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Hitori-An example

Here we will work our way through a Hitori example, please make sure you are familiar with and understand the rules first!
This is our starting grid, so the first thing we always do is look for starting points.
Have a look at the bottom row, in the bottom-right corner there is a set of three squares with a '2' in them. The only way we can arrange our black and white squares here is to have the middle square white, and the other two black.
Also, have a look in the second column. Here we have two squares next to each other that have a '3' in them, and an isolated '3' at the top. We don't know which one, but one of the adjacent '3' squares must be white, which must mean that the isolated '3' must be black.
Now that we have a starting point, we know that all black squares must be surrounded by white squares. So, we can go ahead and do that.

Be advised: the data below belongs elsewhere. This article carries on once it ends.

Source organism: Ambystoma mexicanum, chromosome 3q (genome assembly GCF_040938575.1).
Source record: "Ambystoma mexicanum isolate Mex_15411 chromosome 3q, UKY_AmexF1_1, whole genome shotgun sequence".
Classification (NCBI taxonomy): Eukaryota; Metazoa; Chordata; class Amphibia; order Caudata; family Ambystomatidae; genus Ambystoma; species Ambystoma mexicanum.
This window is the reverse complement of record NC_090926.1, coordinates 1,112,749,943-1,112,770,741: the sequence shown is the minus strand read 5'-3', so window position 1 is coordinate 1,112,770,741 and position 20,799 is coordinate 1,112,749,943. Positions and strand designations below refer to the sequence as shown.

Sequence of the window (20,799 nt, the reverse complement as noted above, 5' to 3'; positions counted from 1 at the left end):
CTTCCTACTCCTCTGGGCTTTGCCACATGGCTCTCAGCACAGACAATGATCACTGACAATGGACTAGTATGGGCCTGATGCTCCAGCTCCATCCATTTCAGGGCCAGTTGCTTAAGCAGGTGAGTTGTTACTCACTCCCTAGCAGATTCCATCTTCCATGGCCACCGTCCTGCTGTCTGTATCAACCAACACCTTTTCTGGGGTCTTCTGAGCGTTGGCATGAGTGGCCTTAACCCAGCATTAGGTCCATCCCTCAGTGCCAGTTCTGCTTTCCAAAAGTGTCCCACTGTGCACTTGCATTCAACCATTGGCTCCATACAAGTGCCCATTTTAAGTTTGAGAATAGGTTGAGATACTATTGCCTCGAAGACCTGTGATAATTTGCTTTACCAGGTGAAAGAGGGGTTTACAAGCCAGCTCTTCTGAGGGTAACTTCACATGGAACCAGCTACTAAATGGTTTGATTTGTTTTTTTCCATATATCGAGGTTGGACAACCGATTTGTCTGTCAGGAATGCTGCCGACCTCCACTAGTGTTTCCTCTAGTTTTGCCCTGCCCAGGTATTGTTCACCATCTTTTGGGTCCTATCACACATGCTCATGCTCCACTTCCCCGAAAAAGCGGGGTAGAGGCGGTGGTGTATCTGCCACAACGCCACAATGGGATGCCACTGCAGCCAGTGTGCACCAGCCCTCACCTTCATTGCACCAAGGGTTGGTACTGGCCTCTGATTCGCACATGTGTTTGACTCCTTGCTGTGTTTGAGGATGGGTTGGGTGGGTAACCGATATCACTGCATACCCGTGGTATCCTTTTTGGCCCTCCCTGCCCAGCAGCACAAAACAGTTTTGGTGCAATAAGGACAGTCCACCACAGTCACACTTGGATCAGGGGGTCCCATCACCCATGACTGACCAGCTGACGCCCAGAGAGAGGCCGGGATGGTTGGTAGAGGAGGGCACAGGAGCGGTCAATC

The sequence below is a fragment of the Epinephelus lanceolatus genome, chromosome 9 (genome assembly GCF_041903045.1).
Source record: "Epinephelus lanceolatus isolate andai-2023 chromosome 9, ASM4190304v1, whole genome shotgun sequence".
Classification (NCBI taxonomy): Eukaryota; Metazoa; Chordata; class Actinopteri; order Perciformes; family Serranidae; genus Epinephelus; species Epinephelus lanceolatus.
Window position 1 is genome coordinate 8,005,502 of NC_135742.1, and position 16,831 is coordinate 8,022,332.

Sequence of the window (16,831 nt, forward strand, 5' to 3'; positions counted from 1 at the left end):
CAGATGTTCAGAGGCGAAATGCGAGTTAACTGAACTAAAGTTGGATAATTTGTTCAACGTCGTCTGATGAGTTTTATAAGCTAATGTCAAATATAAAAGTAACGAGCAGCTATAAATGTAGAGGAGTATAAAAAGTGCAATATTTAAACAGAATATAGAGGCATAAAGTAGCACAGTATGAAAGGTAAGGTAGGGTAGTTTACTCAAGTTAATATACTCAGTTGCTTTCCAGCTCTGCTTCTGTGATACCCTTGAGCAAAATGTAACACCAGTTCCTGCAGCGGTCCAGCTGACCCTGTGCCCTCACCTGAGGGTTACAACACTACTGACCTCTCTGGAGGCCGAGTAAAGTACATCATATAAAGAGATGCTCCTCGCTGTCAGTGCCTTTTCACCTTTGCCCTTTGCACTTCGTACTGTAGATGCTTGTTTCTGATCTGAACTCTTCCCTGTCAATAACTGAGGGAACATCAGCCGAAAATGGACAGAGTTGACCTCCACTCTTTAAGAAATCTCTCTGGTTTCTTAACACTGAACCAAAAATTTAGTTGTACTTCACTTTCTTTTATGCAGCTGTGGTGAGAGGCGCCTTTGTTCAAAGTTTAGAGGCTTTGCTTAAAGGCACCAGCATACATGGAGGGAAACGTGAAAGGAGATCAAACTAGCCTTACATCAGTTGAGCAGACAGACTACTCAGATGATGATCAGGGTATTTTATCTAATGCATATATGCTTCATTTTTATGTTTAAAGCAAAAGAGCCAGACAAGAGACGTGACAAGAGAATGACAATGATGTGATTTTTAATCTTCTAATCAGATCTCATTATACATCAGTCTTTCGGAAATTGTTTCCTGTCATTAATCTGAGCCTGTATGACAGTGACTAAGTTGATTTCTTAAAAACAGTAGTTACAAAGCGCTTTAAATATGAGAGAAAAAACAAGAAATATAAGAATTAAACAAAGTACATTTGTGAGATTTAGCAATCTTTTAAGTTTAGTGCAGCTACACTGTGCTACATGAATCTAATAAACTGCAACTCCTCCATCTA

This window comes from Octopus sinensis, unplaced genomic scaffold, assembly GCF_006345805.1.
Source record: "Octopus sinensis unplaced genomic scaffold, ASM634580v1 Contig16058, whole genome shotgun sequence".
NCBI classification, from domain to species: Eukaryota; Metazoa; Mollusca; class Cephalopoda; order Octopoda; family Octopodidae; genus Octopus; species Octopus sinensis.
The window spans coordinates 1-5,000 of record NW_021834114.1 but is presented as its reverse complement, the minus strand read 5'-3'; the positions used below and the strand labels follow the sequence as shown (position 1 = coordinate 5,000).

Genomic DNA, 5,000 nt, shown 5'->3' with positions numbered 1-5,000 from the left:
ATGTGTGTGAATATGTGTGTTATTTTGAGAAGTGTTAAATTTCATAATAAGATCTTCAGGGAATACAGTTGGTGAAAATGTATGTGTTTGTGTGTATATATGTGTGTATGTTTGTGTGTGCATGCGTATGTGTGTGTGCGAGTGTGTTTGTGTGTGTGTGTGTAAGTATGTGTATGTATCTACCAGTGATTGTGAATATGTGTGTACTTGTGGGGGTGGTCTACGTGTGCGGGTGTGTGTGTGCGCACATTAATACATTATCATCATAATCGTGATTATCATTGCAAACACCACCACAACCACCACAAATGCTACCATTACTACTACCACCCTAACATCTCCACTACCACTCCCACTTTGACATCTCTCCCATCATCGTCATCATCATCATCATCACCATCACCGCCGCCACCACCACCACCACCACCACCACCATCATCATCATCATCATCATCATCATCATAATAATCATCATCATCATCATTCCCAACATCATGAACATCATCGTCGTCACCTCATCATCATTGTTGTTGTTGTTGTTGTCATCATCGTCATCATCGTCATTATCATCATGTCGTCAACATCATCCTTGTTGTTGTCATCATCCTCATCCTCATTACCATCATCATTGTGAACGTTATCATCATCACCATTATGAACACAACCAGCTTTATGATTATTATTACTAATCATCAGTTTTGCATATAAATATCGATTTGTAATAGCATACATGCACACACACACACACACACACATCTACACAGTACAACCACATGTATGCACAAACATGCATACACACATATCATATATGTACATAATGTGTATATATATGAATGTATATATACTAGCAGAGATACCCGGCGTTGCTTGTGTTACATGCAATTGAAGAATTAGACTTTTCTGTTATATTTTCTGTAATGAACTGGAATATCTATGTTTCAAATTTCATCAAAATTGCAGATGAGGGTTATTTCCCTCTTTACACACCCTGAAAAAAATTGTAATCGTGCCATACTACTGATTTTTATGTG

As we turn each square white, we need to look, are there any other squares in that row/column with the same number?
Have a look in the first column, when we turned the top-left square white, we can see that there is another '4' in this column, so the other '4' in this column must be black.
Similarly, in the top row, we turned a square with a '2' in it white, but there is another '2' in that row as well, so that one must be black. It's just coincidence that they are next to each other.
We can again turn all those squares around the new black squares to white.
Have a look at the top row, all three white squares in that row are in danger of being isolated from the rest of the white squares in this grid. The only way we can avoid this is by making the square underneath each white square from the top row white as well.
In the middle row, we can turn the '3' black because there is already a '3' in that column. And similarly, we can turn the '5' black because there is also already a '5 in that column.
We then turn all the squares surrounding our black squares to white, and that completes our puzzle!
This Hitori puzzle is actually one of our Daily Hitori puzzles, want to play now?
This is an example 5*5 grid, you can get much bigger grids than this, but generally the bigger the grid, the harder the puzzle is going to be. You're still applying the same set of rules, but it can get very complicated!